We’ve also noticed that Felix’s change-up has steadily been gaining velocity over the last couple of years. He used to throw it at 85, but now it’s regularly 88-89, giving it very little separation in speed from his fastball. Can you talk about how a power change-up effects the movement he’s getting and how this will effect his development going forward?
It does look like Hernedez’s changeup has gained speed over the years. The pitchf/x system was phased into parks during 2007 so the data is spotty for the year, but here are histograms of his changeup velocity from 2007 to 2009.
The changeups are definitely getting faster and they might be getting less variable in speed as well. Generally as the speed of RHP’s changeup increases it has more rise and more tail into RHBs. It looks like Hernadez’s show the opposite pattern. So far this year his changeups have had less rise and less tail, but the change is subtle.
At this point it has not influenced the outcome. In 2007/2008 his changeup was worth -0.009 runs per pitch to lefties and so far this year has been worth the same. I don’t really know what to say about his change-up other than it remains a very effective pitch against lefties even as it increases in speed, gets less separation from his fastball and is the smallest bit flatter.
Let’s finish with some good news. Shawn Kelley was the biggest reason for optimism the M’s got in the first month of the season, as the rookie dominated by pounding the strike zone with his fastball/slider combination. Usually, guys with just those two pitches don’t do very well against opposite handed batters, but Kelley was brilliant against lefties, striking out six of the 19 he faced without walking anyone. Can you give us some insight into why his stuff worked against LHBs, when a guy like Mark Lowe, who has similar velocities to the same two pitches, can’t get lefties out to save his life?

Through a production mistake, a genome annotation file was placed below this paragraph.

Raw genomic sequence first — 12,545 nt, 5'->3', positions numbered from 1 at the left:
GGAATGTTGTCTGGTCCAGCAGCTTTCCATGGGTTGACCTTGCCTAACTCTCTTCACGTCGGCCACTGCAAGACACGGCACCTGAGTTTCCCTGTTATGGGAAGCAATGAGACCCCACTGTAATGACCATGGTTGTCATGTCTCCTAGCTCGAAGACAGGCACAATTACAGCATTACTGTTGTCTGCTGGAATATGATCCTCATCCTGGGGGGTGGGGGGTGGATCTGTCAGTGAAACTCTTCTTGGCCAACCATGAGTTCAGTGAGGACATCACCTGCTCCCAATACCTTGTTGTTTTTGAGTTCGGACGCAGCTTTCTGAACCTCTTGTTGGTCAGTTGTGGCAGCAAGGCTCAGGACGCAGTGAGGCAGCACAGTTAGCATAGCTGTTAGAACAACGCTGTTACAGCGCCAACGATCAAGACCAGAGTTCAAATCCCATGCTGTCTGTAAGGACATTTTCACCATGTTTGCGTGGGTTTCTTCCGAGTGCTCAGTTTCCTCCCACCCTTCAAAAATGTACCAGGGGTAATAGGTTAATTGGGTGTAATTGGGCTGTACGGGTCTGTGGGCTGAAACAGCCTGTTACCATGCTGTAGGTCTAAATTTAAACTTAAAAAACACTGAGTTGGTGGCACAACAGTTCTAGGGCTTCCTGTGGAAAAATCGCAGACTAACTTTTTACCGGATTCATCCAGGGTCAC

Aardsma and Kelley both throw a four-seam fastball and a slider. These are pitches with sizable platoon splits (although not as large as the two-seam fastball), and neither pitcher throws a changeups or curves that are effective pitches against lefties. Both throw predominately their fastballs to lefties, although Kelley mixes in his slider a little bit more often. First we will check in on fastball movement, again I show the movement of their fastballs over run value of the average RHPs four-seam fastball to lefties:
Aardsma’s fourseam fastball has a little bit more rise than Kelley’s. Based only on fastball movement we would exect Aardsma to have more success against lefties. Clearly there is somethign else going on:
+-----------------+-----------------+-----------------+ | | Kelley | Aardsma | +-----------------+--------+--------+--------+--------+ | | RHB | LHB | RHB | LHB | +-----------------+--------+--------+--------+--------+ | In Zone Percent | 0.657 | 0.662 | 0.519 | 0.491 | | O-Swing Rate | 0.257 | 0.417 | 0.297 | 0.268 | | Swinging Strike | 0.058 | 0.052 | 0.100 | 0.082 | +-----------------+--------+--------+--------+--------+
Kelley is able to get the same fraction and his pitches in the zone against LHBs and RHBs, while Aardmsa already low zone% is even worse against LHBs. Somehow Kelley also induces more swings at pitches outside the zone (O-swing rate) against LHBs than RHBs. I am not convicnced this is sustainable, but is the big reason for his success so far this season. Here are the locations of their pitches:
Kelley doesn’t miss by much, which is probably why he has such a high O-swing rate. If he can keep hitting his spots on the outside edge of the zone, even with some O-swing regression he should be effective against LHBs going forward. Aardsma, like Kelley, pitches mostly away to LHBs, but is outside the zone too frequently and when he misses he misses by too much to be effective.
This is great, great stuff Dave. Thanks so much for being willing to spend some time on this. We look forward to reading more of your stuff over at The Baseball Analysts for however long you last there before you become the next guy hired from the web into Major League Baseball.